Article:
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The cost-of-living crisis hits health care

The health cost crunch has just become more savage than it’s been for decades. But it’s been developing for a long time – and governments have ignored the problem.
 

When you can barely afford to pay the rent, keep the lights on or eat, going to the doctor can become a luxury.

This wasn’t supposed to happen. The Hawke government introduced Medicare in 1984 to embed the core promise of universal health care: that you would be treated according to your need, not how rich you are.

Not any more.

In the last financial year, over 1.2 million people who needed to see a GP did not do so because they couldn’t afford it. That’s double the number for the year before, and there’s a similar picture across the healthcare spectrum.

As this chart shows, the numbers of people avoiding care because of cost fell during the pandemic lockdowns – not because it became cheaper but because everything, including health services, went into a downturn. By 2021-22 the rates had bounced back to where they were and, in the most recent year, rose sharply again.

Seven per cent of the entire adult population avoided going to a GP because of cost. For after-hours GPs it was 4.4% and, for specialists, 10.5%.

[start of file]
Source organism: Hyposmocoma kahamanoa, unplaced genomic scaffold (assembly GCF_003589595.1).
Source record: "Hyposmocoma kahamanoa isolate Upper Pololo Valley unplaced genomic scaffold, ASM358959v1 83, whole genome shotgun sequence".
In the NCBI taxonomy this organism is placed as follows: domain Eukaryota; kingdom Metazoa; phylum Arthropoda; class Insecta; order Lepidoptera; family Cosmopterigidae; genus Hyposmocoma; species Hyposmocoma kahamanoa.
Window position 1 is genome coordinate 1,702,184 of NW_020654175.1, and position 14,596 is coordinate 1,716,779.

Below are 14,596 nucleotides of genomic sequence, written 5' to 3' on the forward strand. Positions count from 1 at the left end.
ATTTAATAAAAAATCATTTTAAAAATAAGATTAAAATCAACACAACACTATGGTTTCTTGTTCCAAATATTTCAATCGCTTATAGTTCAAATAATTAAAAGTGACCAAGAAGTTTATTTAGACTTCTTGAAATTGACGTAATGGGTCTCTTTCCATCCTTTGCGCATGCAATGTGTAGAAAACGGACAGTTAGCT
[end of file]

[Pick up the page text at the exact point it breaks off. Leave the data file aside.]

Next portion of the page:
Who can afford to stay alive and well?

This is no longer the country of the fair go.

The idea that Australia has a system of universal healthcare is now pure fantasy. More people today are being priced out of the most basic health care than at any time in the past half-century. Are we really prepared to accept the sheer savagery of apportioning illness and early death in this way?

Younger people are affected the most. These are the people who struggle most with living costs. They are the ones juggling the soaring costs of rent, mortgages, food, childcare, schooling and transport. Look at what’s happened to disposable income – that is, the amount left after paying for essentials – between one year and the next:

Health should not be a discretionary item of household expenditure but that is what, for millions of Australians, it has become.

As mental health gets worse, treatment draws further away. According to a recent survey commissioned by the peak organisation Mental Health Australia, “more than one in two Australians say the rising cost of living is having a major impact on their mental health.”

Again, it’s people in younger age groups who are most affected.

Dentistry has never been covered by Medicare. It was a regrettable and damaging omission that no government has seriously addressed ever since. Even before the current cost-of-living crisis, between a third and half of Australians avoided expensive dental care. Current figures aren’t available, but it is highly probable that the situation is worse now than it was six years ago.

Medicare in retreat